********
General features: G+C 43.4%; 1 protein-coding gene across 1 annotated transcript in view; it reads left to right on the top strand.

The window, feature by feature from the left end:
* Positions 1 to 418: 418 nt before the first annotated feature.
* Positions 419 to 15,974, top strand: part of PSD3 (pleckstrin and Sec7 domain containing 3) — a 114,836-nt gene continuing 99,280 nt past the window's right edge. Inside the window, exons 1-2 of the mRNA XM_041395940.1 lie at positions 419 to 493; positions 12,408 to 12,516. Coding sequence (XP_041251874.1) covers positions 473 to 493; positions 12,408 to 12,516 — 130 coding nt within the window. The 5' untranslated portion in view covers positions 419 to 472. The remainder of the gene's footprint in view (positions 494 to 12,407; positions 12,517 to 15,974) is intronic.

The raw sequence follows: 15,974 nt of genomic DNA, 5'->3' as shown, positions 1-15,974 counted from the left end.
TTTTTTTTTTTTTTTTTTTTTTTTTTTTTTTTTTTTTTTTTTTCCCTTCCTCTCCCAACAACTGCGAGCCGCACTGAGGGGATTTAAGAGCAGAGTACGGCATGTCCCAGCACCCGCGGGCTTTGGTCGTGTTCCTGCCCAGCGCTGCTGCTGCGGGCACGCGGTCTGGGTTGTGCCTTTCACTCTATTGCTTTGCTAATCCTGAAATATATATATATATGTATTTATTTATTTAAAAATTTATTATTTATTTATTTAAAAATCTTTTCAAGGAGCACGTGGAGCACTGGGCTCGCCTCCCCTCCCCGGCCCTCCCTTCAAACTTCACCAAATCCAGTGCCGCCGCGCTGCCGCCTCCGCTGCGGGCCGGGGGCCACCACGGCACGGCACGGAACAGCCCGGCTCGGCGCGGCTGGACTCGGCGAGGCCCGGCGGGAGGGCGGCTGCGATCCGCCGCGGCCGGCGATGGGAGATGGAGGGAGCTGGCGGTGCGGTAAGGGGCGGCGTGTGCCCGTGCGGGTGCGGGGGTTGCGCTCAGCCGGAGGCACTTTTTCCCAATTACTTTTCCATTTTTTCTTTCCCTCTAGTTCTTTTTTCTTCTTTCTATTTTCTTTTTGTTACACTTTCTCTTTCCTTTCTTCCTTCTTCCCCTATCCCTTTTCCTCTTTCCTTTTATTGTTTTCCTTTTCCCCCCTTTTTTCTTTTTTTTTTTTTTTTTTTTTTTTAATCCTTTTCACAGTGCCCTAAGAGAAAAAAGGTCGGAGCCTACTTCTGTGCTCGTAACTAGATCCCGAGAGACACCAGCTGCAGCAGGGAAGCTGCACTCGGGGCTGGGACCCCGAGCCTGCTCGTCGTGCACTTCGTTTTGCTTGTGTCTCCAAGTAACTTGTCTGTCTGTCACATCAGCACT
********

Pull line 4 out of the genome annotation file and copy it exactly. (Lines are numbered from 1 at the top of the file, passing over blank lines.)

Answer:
* Positions 419 to 15,974, top strand: part of PSD3 (pleckstrin and Sec7 domain containing 3) — a 114,836-nt gene continuing 99,280 nt past the window's right edge. Inside the window, exons 1-2 of the mRNA XM_041395940.1 lie at positions 419 to 493; positions 12,408 to 12,516. Coding sequence (XP_041251874.1) covers positions 473 to 493; positions 12,408 to 12,516 — 130 coding nt within the window. The 5' untranslated portion in view covers positions 419 to 472. The remainder of the gene's footprint in view (positions 494 to 12,407; positions 12,517 to 15,974) is intronic.